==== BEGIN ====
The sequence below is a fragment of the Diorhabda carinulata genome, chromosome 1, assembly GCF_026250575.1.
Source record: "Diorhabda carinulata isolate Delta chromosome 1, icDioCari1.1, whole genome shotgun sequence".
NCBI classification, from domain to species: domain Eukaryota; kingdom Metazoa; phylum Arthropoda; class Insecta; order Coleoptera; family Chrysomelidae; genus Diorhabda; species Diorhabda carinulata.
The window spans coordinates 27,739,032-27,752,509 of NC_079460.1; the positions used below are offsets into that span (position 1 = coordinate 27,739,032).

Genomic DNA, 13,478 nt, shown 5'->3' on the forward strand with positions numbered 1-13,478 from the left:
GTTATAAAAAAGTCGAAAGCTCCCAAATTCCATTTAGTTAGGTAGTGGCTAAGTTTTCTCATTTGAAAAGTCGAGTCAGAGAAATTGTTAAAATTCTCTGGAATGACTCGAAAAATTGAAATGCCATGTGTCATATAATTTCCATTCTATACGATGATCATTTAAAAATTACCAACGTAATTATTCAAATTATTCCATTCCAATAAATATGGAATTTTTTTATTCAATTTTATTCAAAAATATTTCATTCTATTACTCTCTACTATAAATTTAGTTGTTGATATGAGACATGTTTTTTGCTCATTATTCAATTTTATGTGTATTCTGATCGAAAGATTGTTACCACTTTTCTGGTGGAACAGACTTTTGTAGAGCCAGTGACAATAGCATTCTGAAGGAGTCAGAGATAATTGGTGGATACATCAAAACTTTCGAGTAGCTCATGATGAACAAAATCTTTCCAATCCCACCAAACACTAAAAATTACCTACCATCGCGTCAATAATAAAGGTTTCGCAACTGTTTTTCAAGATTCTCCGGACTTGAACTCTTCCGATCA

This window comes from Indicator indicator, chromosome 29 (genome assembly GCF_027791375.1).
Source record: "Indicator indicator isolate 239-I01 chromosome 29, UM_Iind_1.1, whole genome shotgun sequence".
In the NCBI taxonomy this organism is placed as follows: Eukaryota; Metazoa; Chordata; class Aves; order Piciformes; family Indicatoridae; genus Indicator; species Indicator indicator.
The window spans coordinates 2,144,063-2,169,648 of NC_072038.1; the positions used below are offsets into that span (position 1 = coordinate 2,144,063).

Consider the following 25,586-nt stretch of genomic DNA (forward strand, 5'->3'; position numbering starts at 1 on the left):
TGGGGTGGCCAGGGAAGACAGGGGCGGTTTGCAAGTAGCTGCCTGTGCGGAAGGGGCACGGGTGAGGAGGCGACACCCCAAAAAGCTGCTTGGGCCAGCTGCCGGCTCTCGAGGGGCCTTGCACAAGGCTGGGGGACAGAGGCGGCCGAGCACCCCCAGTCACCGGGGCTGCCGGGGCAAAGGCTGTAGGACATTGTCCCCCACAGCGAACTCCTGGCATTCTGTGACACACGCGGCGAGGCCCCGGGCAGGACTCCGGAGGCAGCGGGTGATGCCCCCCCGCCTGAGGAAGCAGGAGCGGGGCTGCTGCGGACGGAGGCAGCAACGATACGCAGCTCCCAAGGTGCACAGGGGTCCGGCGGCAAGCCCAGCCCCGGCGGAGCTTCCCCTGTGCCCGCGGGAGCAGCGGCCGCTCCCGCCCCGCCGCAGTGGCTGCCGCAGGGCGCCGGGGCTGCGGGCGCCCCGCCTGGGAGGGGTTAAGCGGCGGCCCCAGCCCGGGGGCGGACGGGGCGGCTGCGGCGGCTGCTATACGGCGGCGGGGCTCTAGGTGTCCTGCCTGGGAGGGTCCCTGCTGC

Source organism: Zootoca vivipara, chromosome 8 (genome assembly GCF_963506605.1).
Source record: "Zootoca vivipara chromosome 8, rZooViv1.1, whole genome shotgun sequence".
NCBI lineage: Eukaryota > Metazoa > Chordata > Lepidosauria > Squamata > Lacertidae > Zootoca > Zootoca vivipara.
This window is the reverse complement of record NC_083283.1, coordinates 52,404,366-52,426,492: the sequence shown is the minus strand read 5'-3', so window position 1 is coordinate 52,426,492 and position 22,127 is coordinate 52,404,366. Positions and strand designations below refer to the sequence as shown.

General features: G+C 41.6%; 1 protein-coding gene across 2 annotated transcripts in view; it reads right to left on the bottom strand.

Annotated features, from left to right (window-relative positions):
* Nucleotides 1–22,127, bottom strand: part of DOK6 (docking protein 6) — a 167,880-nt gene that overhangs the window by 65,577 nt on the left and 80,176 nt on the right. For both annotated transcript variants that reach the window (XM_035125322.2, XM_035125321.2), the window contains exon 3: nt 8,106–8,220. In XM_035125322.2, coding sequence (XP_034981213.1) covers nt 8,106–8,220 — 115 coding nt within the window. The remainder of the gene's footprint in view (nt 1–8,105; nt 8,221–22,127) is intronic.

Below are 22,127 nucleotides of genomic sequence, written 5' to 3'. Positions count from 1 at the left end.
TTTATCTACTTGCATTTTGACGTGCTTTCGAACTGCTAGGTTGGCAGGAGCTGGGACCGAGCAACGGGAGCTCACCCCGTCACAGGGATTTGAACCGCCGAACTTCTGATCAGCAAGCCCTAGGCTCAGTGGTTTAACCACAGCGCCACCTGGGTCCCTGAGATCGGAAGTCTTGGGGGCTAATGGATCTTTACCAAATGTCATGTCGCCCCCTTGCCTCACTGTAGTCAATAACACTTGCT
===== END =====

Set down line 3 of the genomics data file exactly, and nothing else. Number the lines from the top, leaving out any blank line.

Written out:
NCBI classification, from domain to species: domain Eukaryota; kingdom Metazoa; phylum Arthropoda; class Insecta; order Coleoptera; family Chrysomelidae; genus Diorhabda; species Diorhabda carinulata.